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Sovereign, public pension funds investing more in real estate and infrastructure: report

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Sovereign wealth funds and public pension funds have been moving aggressively into real estate and infrastructure to offset low returns in traditional markets, raising the risk of asset bubbles, said the Global Public Investor 2015 report.

SOVEREIGN wealth funds and public pension funds have been moving aggressively into real estate and infrastructure to offset low returns in traditional markets, raising the risk of asset bubbles, said the Global Public Investor 2015 (GPI 2015) report. The survey of 500 global public-sector institutions across 180 countries found that central banks, on the other hand, continue their purchases of equities.

Total assets under management, including gold, of these 500 public sector asset managers rose 1.8 per cent or US$520 billion in 2014 to US$29.7 trillion. Growth was primarily driven by public pension and sovereign funds.

The Official Monetary and Financial Institutions Forum (OMFIF), the global research and advisory group behind the report, estimates that 9.1 per cent or US$2.7 trillion of the total assets held by the 163 central banks, 89 sovereign funds and 248 public pension funds surveyed lie in real estate and infrastructure.

This estimate is based on a survey OMFIF carried out in November 2014, which also found that 44 per cent of sovereign funds and public pension funds intend to raise their real estate and infrastructure holdings in the next three to five years. Fifty per cent intend to maintain their current holdings, and only 6 per cent will lower their allocations to this asset class.

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The report added that asset price bubbles have been building up in sections of capital markets as a result of central banks' quantitative easing, and may now be spreading to real estate and infrastructure investment.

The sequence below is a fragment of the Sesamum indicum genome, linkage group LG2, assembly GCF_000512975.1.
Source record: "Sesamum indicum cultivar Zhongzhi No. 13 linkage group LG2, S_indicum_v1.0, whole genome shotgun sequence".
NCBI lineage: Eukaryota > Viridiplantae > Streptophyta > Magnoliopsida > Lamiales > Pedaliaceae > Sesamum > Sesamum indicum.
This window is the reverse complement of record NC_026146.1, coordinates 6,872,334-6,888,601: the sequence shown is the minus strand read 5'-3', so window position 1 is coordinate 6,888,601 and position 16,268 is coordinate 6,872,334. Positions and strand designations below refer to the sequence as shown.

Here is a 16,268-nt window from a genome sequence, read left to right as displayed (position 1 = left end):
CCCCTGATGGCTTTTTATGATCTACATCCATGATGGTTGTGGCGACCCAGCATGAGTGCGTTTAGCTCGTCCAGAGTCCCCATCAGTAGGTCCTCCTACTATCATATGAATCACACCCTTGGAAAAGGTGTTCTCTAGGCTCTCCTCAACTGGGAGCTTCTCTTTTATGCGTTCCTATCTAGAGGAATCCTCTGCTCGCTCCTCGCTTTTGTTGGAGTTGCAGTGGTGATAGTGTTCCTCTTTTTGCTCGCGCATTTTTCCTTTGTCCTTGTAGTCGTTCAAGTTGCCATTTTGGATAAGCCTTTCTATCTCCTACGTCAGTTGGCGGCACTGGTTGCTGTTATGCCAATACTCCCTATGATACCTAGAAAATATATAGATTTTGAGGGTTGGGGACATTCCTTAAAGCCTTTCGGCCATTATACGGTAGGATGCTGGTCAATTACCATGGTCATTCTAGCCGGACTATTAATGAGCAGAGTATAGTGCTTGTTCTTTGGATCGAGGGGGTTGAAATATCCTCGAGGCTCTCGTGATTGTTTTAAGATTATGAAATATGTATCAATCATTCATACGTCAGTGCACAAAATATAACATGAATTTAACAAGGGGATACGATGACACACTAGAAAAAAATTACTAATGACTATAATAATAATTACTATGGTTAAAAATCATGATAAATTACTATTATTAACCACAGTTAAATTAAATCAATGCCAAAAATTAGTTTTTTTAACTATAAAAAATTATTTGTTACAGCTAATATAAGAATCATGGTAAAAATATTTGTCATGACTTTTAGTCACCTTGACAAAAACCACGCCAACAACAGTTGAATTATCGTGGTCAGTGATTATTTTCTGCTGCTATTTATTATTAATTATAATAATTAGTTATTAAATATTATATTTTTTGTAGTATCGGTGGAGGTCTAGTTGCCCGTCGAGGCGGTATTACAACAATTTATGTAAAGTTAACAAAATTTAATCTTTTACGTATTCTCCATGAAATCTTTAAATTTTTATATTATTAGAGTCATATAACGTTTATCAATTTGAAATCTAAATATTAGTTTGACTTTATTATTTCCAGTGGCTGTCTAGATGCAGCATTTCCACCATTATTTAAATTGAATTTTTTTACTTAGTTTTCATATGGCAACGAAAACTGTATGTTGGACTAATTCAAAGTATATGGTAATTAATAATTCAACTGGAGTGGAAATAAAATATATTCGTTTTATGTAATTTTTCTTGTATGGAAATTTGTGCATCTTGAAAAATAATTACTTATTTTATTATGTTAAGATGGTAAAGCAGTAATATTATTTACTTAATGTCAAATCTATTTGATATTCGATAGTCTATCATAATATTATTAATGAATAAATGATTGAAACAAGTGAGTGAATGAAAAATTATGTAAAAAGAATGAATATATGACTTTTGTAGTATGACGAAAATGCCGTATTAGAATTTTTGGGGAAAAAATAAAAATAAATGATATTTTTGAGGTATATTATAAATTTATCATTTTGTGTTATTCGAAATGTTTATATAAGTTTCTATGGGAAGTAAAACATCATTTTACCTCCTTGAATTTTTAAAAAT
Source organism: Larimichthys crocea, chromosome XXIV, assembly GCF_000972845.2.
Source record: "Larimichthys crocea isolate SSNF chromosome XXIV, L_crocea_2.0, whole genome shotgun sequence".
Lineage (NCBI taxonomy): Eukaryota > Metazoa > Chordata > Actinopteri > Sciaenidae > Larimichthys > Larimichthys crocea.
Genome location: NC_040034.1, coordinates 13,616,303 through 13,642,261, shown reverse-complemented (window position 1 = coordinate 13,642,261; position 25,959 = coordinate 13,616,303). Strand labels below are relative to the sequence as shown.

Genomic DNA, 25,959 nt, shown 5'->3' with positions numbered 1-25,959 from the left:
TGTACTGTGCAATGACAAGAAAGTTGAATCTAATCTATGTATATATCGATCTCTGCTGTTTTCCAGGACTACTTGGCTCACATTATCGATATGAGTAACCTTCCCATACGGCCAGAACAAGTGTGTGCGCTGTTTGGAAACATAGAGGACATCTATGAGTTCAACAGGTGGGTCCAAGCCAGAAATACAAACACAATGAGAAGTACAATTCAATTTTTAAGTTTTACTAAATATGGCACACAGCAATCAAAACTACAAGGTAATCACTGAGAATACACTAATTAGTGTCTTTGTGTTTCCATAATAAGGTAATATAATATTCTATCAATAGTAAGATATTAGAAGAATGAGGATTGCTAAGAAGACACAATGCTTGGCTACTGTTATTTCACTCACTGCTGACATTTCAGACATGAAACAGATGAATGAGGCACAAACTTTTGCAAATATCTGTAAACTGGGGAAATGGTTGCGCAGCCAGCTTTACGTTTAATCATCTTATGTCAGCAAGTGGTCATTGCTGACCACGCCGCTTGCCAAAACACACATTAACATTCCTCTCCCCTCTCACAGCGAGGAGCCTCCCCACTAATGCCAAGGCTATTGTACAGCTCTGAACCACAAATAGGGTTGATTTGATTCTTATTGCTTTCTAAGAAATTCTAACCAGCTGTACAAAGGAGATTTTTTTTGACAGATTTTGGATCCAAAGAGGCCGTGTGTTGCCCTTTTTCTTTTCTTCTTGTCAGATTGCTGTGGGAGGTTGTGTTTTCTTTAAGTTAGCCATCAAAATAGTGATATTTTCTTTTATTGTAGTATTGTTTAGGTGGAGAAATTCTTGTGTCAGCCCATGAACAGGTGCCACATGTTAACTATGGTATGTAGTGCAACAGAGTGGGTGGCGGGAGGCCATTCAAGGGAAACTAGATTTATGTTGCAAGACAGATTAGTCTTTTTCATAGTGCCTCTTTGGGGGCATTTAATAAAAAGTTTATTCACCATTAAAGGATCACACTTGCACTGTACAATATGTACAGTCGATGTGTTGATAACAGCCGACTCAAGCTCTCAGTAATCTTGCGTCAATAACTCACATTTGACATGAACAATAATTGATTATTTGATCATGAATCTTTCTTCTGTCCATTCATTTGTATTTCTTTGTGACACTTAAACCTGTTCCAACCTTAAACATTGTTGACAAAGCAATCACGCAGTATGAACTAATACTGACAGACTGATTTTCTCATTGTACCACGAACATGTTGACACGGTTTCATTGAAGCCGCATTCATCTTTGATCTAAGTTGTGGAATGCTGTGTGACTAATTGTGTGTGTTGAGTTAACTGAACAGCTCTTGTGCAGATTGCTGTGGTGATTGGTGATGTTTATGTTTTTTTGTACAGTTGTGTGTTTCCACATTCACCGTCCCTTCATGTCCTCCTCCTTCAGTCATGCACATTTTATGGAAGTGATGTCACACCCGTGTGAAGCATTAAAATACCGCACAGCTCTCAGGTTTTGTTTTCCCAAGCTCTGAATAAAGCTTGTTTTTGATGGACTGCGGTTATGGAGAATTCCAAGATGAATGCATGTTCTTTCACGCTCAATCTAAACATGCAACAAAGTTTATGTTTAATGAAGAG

GPI 2015's ranking of the top 10 global public investors by the size of their total assets under management remained largely unchanged from a year ago. The People's Bank of China topped the list again with assets of US$3.9 trillion, followed by the Japanese Monetary Authorities and Japan's Government Pension Investment Fund. The only new entrant to the top-10 list was Italy's sovereign fund Cassa Depositi e Prestiti, which rose a spot to replace the Central Bank of the Russian Federation in 10th place, after Russia depleted reserves last year to stop the rouble's fall.

Singapore institutions on GPI's ranking of the 500 global public investors did not change much from a year ago either.

According to GPI, GIC's assets grew 4.1 per cent to US$333.1 billion and climbed a spot higher to 19th place. The Monetary Authority of Singapore's assets fell 5.9 per cent to US$256.9 billion, but kept its 24th place ranking.

The Central Provident Fund's assets rose 6.3 per cent to US$202.5 billion to rank 27th. Temasek Holdings, which prefers to refer to itself as an investment company but was included in GPI's list as a sovereign wealth fund, saw assets rise 3.3 per cent to US$177.3 billion, keeping its 39th placing from a year ago.

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